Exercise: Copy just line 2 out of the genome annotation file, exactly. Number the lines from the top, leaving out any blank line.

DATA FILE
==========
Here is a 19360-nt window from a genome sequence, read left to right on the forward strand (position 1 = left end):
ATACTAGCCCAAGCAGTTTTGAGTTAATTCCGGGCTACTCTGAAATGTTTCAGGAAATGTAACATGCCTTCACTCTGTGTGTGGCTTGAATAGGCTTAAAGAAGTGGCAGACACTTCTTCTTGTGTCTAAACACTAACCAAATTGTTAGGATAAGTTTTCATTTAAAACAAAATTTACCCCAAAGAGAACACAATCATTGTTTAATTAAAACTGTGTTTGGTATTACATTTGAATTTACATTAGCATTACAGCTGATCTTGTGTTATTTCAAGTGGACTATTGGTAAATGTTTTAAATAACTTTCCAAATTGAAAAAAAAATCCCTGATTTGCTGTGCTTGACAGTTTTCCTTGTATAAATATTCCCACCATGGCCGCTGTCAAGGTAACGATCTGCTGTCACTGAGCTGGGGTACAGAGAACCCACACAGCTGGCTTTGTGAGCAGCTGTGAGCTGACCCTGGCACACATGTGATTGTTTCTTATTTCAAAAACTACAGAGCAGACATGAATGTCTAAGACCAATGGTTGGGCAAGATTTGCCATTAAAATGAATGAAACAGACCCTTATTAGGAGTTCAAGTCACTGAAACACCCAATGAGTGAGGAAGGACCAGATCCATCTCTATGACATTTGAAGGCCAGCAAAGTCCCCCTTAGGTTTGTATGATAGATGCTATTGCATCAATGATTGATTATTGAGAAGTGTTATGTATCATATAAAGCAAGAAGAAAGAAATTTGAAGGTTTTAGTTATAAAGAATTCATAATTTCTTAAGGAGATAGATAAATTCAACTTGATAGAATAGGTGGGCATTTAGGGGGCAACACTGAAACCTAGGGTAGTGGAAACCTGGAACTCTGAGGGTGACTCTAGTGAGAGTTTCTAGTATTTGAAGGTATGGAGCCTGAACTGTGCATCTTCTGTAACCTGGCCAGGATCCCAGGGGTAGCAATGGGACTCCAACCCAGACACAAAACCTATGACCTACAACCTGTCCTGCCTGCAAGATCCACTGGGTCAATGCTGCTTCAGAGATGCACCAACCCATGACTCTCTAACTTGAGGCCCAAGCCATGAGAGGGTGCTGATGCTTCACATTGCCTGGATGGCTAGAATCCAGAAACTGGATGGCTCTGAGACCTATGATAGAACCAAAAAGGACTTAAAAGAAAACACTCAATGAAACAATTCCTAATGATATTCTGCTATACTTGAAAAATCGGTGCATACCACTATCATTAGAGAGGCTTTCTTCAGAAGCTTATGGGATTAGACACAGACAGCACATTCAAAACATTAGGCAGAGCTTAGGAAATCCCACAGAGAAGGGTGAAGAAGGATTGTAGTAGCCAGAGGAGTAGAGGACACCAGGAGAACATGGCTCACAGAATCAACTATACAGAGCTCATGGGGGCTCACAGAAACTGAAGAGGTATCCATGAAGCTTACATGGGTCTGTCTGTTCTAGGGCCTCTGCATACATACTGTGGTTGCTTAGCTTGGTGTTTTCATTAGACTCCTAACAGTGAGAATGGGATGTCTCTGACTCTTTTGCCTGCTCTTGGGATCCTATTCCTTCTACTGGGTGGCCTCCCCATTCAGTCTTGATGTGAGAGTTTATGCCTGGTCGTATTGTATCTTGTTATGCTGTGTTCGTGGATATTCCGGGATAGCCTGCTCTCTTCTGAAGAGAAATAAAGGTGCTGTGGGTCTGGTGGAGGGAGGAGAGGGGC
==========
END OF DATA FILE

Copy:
ATACTAGCCCAAGCAGTTTTGAGTTAATTCCGGGCTACTCTGAAATGTTTCAGGAAATGTAACATGCCTTCACTCTGTGTGTGGCTTGAATAGGCTTAAAGAAGTGGCAGACACTTCTTCTTGTGTCTAAACACTAACCAAATTGTTAGGATAAGTTTTCATTTAAAACAAAATTTACCCCAAAGAGAACACAATCATTGTTTAATTAAAACTGTGTTTGGTATTACATTTGAATTTACATTAGCATTACAGCTGATCTTGTGTTATTTCAAGTGGACTATTGGTAAATGTTTTAAATAACTTTCCAAATTGAAAAAAAAATCCCTGATTTGCTGTGCTTGACAGTTTTCCTTGTATAAATATTCCCACCATGGCCGCTGTCAAGGTAACGATCTGCTGTCACTGAGCTGGGGTACAGAGAACCCACACAGCTGGCTTTGTGAGCAGCTGTGAGCTGACCCTGGCACACATGTGATTGTTTCTTATTTCAAAAACTACAGAGCAGACATGAATGTCTAAGACCAATGGTTGGGCAAGATTTGCCATTAAAATGAATGAAACAGACCCTTATTAGGAGTTCAAGTCACTGAAACACCCAATGAGTGAGGAAGGACCAGATCCATCTCTATGACATTTGAAGGCCAGCAAAGTCCCCCTTAGGTTTGTATGATAGATGCTATTGCATCAATGATTGATTATTGAGAAGTGTTATGTATCATATAAAGCAAGAAGAAAGAAATTTGAAGGTTTTAGTTATAAAGAATTCATAATTTCTTAAGGAGATAGATAAATTCAACTTGATAGAATAGGTGGGCATTTAGGGGGCAACACTGAAACCTAGGGTAGTGGAAACCTGGAACTCTGAGGGTGACTCTAGTGAGAGTTTCTAGTATTTGAAGGTATGGAGCCTGAACTGTGCATCTTCTGTAACCTGGCCAGGATCCCAGGGGTAGCAATGGGACTCCAACCCAGACACAAAACCTATGACCTACAACCTGTCCTGCCTGCAAGATCCACTGGGTCAATGCTGCTTCAGAGATGCACCAACCCATGACTCTCTAACTTGAGGCCCAAGCCATGAGAGGGTGCTGATGCTTCACATTGCCTGGATGGCTAGAATCCAGAAACTGGATGGCTCTGAGACCTATGATAGAACCAAAAAGGACTTAAAAGAAAACACTCAATGAAACAATTCCTAATGATATTCTGCTATACTTGAAAAATCGGTGCATACCACTATCATTAGAGAGGCTTTCTTCAGAAGCTTATGGGATTAGACACAGACAGCACATTCAAAACATTAGGCAGAGCTTAGGAAATCCCACAGAGAAGGGTGAAGAAGGATTGTAGTAGCCAGAGGAGTAGAGGACACCAGGAGAACATGGCTCACAGAATCAACTATACAGAGCTCATGGGGGCTCACAGAAACTGAAGAGGTATCCATGAAGCTTACATGGGTCTGTCTGTTCTAGGGCCTCTGCATACATACTGTGGTTGCTTAGCTTGGTGTTTTCATTAGACTCCTAACAGTGAGAATGGGATGTCTCTGACTCTTTTGCCTGCTCTTGGGATCCTATTCCTTCTACTGGGTGGCCTCCCCATTCAGTCTTGATGTGAGAGTTTATGCCTGGTCGTATTGTATCTTGTTATGCTGTGTTCGTGGATATTCCGGGATAGCCTGCTCTCTTCTGAAGAGAAATAAAGGTGCTGTGGGTCTGGTGGAGGGAGGAGAGGGGC